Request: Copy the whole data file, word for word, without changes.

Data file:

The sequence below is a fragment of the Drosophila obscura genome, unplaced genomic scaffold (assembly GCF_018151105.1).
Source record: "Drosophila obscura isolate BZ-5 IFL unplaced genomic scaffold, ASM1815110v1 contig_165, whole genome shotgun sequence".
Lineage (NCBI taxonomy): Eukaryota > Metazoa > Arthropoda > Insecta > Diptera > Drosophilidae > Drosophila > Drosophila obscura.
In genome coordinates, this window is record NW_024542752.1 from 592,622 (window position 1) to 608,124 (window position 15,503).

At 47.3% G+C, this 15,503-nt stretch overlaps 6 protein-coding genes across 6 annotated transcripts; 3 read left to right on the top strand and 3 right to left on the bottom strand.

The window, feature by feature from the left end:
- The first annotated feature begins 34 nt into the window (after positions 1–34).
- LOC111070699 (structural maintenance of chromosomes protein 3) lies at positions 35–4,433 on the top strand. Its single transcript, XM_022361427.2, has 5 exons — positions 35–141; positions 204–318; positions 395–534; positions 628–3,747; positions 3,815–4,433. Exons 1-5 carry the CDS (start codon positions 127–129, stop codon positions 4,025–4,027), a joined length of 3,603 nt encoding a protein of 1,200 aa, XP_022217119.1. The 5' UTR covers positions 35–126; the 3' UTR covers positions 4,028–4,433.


The sequence below is a fragment of the Drosophila obscura genome, unplaced genomic scaffold (assembly GCF_018151105.1).
Source record: "Drosophila obscura isolate BZ-5 IFL unplaced genomic scaffold, ASM1815110v1 contig_165, whole genome shotgun sequence".
Lineage (NCBI taxonomy): Eukaryota > Metazoa > Arthropoda > Insecta > Diptera > Drosophilidae > Drosophila > Drosophila obscura.
In genome coordinates, this window is record NW_024542752.1 from 592,622 (window position 1) to 608,124 (window position 15,503).

At 47.3% G+C, this 15,503-nt stretch overlaps 6 protein-coding genes across 6 annotated transcripts; 3 read left to right on the top strand and 3 right to left on the bottom strand.

The window, feature by feature from the left end:
- The first annotated feature begins 34 nt into the window (after positions 1–34).
- LOC111070699 (structural maintenance of chromosomes protein 3) lies at positions 35–4,433 on the top strand. Its single transcript, XM_022361427.2, has 5 exons — positions 35–141; positions 204–318; positions 395–534; positions 628–3,747; positions 3,815–4,433. Exons 1-5 carry the CDS (start codon positions 127–129, stop codon positions 4,025–4,027), a joined length of 3,603 nt encoding a protein of 1,200 aa, XP_022217119.1. The 5' UTR covers positions 35–126; the 3' UTR covers positions 4,028–4,433.